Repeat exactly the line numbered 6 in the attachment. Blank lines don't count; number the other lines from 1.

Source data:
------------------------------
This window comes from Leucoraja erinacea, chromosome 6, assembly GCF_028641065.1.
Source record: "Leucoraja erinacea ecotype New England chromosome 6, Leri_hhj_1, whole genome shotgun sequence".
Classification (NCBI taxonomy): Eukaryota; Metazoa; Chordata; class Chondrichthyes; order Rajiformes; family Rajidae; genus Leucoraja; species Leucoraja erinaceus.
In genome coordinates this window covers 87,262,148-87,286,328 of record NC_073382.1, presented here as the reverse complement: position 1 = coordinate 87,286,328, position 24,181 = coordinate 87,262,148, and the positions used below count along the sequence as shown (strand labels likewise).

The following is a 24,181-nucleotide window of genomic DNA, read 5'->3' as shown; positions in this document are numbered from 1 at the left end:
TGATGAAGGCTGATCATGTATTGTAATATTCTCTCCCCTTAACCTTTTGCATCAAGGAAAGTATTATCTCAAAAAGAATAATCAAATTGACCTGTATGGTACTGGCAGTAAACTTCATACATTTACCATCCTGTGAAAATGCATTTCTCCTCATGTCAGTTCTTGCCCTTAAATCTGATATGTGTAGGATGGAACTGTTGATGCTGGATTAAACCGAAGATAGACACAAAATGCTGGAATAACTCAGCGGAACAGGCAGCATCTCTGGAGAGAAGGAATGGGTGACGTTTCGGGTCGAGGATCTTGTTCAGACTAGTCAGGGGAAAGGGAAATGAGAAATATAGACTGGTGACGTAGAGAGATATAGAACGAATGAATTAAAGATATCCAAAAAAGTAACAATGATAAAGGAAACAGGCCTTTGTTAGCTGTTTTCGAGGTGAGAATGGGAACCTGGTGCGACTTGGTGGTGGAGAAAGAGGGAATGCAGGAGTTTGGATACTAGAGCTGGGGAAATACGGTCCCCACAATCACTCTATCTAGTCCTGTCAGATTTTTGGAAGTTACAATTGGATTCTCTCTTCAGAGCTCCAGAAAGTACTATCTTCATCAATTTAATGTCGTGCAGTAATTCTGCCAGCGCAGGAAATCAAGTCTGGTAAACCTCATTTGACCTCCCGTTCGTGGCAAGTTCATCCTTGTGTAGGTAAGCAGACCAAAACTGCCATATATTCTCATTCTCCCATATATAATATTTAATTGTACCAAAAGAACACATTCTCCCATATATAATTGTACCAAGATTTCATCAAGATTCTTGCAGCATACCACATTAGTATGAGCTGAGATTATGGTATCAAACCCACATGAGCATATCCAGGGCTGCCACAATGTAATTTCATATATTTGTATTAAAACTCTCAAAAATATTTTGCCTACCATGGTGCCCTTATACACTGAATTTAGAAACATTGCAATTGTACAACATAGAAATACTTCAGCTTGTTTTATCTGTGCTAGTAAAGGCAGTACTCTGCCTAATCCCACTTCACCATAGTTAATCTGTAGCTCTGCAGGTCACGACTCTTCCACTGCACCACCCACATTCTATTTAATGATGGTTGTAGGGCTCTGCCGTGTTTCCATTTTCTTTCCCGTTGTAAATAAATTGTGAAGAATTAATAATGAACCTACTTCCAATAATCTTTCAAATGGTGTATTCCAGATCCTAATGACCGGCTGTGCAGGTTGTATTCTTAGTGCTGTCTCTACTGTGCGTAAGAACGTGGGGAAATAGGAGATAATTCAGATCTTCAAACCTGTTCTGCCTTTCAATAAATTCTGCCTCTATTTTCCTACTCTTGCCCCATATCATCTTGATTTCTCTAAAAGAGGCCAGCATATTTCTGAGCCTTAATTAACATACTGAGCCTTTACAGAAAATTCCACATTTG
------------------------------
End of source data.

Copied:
TGATGAAGGCTGATCATGTATTGTAATATTCTCTCCCCTTAACCTTTTGCATCAAGGAAAGTATTATCTCAAAAAGAATAATCAAATTGACCTGTATGGTACTGGCAGTAAACTTCATACATTTACCATCCTGTGAAAATGCATTTCTCCTCATGTCAGTTCTTGCCCTTAAATCTGATATGTGTAGGATGGAACTGTTGATGCTGGATTAAACCGAAGATAGACACAAAATGCTGGAATAACTCAGCGGAACAGGCAGCATCTCTGGAGAGAAGGAATGGGTGACGTTTCGGGTCGAGGATCTTGTTCAGACTAGTCAGGGGAAAGGGAAATGAGAAATATAGACTGGTGACGTAGAGAGATATAGAACGAATGAATTAAAGATATCCAAAAAAGTAACAATGATAAAGGAAACAGGCCTTTGTTAGCTGTTTTCGAGGTGAGAATGGGAACCTGGTGCGACTTGGTGGTGGAGAAAGAGGGAATGCAGGAGTTTGGATACTAGAGCTGGGGAAATACGGTCCCCACAATCACTCTATCTAGTCCTGTCAGATTTTTGGAAGTTACAATTGGATTCTCTCTTCAGAGCTCCAGAAAGTACTATCTTCATCAATTTAATGTCGTGCAGTAATTCTGCCAGCGCAGGAAATCAAGTCTGGTAAACCTCATTTGACCTCCCGTTCGTGGCAAGTTCATCCTTGTGTAGGTAAGCAGACCAAAACTGCCATATATTCTCATTCTCCCATATATAATATTTAATTGTACCAAAAGAACACATTCTCCCATATATAATTGTACCAAGATTTCATCAAGATTCTTGCAGCATACCACATTAGTATGAGCTGAGATTATGGTATCAAACCCACATGAGCATATCCAGGGCTGCCACAATGTAATTTCATATATTTGTATTAAAACTCTCAAAAATATTTTGCCTACCATGGTGCCCTTATACACTGAATTTAGAAACATTGCAATTGTACAACATAGAAATACTTCAGCTTGTTTTATCTGTGCTAGTAAAGGCAGTACTCTGCCTAATCCCACTTCACCATAGTTAATCTGTAGCTCTGCAGGTCACGACTCTTCCACTGCACCACCCACATTCTATTTAATGATGGTTGTAGGGCTCTGCCGTGTTTCCATTTTCTTTCCCGTTGTAAATAAATTGTGAAGAATTAATAATGAACCTACTTCCAATAATCTTTCAAATGGTGTATTCCAGATCCTAATGACCGGCTGTGCAGGTTGTATTCTTAGTGCTGTCTCTACTGTGCGTAAGAACGTGGGGAAATAGGAGATAATTCAGATCTTCAAACCTGTTCTGCCTTTCAATAAATTCTGCCTCTATTTTCCTACTCTTGCCCCATATCATCTTGATTTCTCTAAAAGAGGCCAGCATATTTCTGAGCCTTAATTAACATACTGAGCCTTTACAGAAAATTCCACATTTG